After living in Asia for almost 30 years, we recently moved to Sydney, where my two older daughters live (although we are continuing to supply our customers with teas and tea products directly from China and Taiwan). They knew I was in the tea business and enjoyed drinking tea, but I had never had the opportunity to talk with them much about it or enjoy some tea together with them. Neither knew much about tea, although one of them mentioned she had gone inside a nearby tea shop a couple of times, enjoyed the atmosphere there and all the teas on display, and thought she might enjoy drinking some tea there sometime. But that was about the extent of their combined tea experiences.
Not long after we moved to Sydney, that started to change. My daughters began asking more about tea, and sometimes, when they visited, I would describe different teas, show them how they are made, and give them a taste of some nice teas I thought would appeal to them. One of them in particular was quite fascinated and enjoyed the interesting new tea tastes. She wanted to learn how to make them. One day when she was not feeling well, she visited, drank some tea, and felt much better.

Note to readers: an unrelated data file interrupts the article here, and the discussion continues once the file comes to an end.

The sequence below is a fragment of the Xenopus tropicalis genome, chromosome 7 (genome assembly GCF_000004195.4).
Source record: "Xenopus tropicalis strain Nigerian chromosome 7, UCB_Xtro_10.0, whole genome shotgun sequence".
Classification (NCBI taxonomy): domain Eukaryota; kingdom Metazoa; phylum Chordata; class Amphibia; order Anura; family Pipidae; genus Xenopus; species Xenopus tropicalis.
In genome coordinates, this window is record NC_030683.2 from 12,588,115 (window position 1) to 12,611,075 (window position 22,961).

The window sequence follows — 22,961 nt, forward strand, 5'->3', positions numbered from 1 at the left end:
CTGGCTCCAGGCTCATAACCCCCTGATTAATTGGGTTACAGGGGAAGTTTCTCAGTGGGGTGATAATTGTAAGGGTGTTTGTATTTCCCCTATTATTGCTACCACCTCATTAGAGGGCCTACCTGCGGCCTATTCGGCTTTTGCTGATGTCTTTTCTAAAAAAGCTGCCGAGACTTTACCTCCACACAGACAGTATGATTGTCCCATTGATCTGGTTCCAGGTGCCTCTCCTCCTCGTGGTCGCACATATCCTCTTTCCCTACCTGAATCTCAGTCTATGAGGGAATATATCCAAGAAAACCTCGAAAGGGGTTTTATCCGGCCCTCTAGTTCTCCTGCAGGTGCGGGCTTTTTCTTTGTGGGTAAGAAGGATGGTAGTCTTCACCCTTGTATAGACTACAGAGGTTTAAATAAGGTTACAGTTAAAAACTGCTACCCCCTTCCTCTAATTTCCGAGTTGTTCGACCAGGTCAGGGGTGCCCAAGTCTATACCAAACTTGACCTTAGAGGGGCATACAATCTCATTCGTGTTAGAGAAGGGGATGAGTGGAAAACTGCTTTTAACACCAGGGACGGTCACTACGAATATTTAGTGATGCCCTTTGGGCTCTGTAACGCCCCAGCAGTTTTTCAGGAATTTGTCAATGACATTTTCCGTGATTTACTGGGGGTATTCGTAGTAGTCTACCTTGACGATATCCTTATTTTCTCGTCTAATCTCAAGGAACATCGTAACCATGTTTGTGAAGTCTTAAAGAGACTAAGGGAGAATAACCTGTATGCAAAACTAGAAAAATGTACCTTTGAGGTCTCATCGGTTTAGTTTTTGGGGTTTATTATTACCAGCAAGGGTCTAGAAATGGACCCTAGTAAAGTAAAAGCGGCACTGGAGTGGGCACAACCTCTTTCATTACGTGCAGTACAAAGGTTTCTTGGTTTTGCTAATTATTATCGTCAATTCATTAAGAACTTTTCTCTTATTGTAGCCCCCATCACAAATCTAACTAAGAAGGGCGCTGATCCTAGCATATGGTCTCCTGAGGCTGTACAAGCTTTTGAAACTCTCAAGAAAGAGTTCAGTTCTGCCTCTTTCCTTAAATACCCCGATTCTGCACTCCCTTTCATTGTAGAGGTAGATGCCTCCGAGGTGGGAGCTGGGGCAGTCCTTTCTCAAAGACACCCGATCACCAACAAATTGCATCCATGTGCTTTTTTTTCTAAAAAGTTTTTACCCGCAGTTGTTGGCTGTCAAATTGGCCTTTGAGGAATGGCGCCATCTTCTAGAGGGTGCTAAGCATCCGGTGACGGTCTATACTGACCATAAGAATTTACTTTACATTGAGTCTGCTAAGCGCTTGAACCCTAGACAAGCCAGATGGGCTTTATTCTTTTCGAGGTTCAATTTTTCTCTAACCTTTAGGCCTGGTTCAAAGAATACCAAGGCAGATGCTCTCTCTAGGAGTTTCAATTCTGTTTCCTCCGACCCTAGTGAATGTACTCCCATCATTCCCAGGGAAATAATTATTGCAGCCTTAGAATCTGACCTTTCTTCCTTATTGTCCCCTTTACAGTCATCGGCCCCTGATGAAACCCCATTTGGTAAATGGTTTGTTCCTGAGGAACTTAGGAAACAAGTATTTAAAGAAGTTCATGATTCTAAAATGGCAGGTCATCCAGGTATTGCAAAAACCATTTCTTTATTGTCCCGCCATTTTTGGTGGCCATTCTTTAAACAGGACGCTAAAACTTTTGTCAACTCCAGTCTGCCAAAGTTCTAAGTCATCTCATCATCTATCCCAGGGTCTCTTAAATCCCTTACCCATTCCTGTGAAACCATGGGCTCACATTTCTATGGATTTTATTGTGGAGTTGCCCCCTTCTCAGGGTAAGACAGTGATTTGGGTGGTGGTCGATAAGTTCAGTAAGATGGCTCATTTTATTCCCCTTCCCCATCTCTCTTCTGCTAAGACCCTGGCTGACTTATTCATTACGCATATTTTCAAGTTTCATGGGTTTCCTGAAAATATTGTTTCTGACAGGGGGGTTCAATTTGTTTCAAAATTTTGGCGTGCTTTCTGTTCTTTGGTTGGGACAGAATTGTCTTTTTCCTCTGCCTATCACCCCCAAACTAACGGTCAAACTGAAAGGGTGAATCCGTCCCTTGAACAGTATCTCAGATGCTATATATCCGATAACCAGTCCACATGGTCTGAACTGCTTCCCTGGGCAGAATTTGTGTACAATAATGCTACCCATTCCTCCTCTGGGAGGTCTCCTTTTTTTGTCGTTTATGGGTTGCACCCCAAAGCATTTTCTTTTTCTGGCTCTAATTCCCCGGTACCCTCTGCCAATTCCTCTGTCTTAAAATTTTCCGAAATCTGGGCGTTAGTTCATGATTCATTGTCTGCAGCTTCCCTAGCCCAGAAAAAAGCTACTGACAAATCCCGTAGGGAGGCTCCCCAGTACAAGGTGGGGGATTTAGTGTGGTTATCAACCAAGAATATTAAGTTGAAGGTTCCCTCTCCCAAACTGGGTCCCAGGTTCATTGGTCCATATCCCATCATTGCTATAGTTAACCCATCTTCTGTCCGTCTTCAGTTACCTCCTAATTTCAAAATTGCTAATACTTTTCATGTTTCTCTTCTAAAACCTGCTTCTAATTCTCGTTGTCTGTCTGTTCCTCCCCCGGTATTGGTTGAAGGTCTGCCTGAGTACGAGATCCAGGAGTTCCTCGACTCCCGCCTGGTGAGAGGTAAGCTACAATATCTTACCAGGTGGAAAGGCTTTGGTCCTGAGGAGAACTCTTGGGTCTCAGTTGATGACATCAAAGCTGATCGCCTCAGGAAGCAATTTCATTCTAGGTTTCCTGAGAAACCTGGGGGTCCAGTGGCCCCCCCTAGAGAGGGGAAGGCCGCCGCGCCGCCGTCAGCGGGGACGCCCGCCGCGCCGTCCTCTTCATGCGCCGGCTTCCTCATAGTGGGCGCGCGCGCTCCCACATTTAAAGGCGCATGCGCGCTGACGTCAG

While on a recent trip to Taiwan, my wife warned me to be prepared to find some of my teas gone. Now it seems that every time our daughter visits, she goes straight to my tea cabinet, selects a tea, and makes herself a pot or two.
Since being back this time, I have enjoyed tea together with my daughter several times. Now she always wants to drink tea when she visits. It’s great to see others enjoying it as much as I do.
I find having a good variety of teas available, and sometimes drinking very different teas, one after each other, makes for some fascinating taste, smell, and color discoveries – especially for young people. For example, last time my daughter visited, we started with a delicious Bi Lo Chun, followed by an Oriental Beauty, and finished the tea session with a rich Sheng Pu-erh.
Photo “(green) tea for two” is copyright under Creative Commons Attribution 2.0 Generic License to the photographer “Photo Graphic” and is being posted unaltered (source)
Originally posted in July 2011 by Peter Wescombe